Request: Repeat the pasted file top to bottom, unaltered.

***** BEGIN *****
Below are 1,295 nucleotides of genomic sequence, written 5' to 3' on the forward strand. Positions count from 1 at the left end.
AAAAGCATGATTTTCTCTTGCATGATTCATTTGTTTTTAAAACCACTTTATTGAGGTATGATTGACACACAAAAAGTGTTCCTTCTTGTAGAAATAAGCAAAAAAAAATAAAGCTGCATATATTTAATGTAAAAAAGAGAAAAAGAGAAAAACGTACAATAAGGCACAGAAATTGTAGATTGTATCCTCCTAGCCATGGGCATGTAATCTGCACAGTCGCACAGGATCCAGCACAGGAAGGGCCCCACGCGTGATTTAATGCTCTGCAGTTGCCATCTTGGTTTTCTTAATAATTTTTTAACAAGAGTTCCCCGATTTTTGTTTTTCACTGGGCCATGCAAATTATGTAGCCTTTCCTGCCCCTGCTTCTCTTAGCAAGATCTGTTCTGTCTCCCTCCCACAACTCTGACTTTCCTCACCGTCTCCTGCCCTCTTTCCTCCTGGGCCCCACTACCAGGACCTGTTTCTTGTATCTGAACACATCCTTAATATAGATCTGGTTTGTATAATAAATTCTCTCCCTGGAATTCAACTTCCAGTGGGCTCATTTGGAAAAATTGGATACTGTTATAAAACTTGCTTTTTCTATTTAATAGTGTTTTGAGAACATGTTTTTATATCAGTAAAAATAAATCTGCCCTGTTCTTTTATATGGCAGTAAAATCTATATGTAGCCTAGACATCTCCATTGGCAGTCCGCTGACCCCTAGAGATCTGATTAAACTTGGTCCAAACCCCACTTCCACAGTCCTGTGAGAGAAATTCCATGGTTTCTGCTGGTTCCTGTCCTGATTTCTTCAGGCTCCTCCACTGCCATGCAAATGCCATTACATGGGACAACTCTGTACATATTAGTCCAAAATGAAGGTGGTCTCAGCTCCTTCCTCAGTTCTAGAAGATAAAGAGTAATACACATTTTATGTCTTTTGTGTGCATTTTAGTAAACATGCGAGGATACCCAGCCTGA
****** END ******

Below are 1,295 nucleotides of genomic sequence, written 5' to 3' on the forward strand. Positions count from 1 at the left end.
AAAAGCATGATTTTCTCTTGCATGATTCATTTGTTTTTAAAACCACTTTATTGAGGTATGATTGACACACAAAAAGTGTTCCTTCTTGTAGAAATAAGCAAAAAAAAATAAAGCTGCATATATTTAATGTAAAAAAGAGAAAAAGAGAAAAACGTACAATAAGGCACAGAAATTGTAGATTGTATCCTCCTAGCCATGGGCATGTAATCTGCACAGTCGCACAGGATCCAGCACAGGAAGGGCCCCACGCGTGATTTAATGCTCTGCAGTTGCCATCTTGGTTTTCTTAATAATTTTTTAACAAGAGTTCCCCGATTTTTGTTTTTCACTGGGCCATGCAAATTATGTAGCCTTTCCTGCCCCTGCTTCTCTTAGCAAGATCTGTTCTGTCTCCCTCCCACAACTCTGACTTTCCTCACCGTCTCCTGCCCTCTTTCCTCCTGGGCCCCACTACCAGGACCTGTTTCTTGTATCTGAACACATCCTTAATATAGATCTGGTTTGTATAATAAATTCTCTCCCTGGAATTCAACTTCCAGTGGGCTCATTTGGAAAAATTGGATACTGTTATAAAACTTGCTTTTTCTATTTAATAGTGTTTTGAGAACATGTTTTTATATCAGTAAAAATAAATCTGCCCTGTTCTTTTATATGGCAGTAAAATCTATATGTAGCCTAGACATCTCCATTGGCAGTCCGCTGACCCCTAGAGATCTGATTAAACTTGGTCCAAACCCCACTTCCACAGTCCTGTGAGAGAAATTCCATGGTTTCTGCTGGTTCCTGTCCTGATTTCTTCAGGCTCCTCCACTGCCATGCAAATGCCATTACATGGGACAACTCTGTACATATTAGTCCAAAATGAAGGTGGTCTCAGCTCCTTCCTCAGTTCTAGAAGATAAAGAGTAATACACATTTTATGTCTTTTGTGTGCATTTTAGTAAACATGCGAGGATACCCAGCCTGA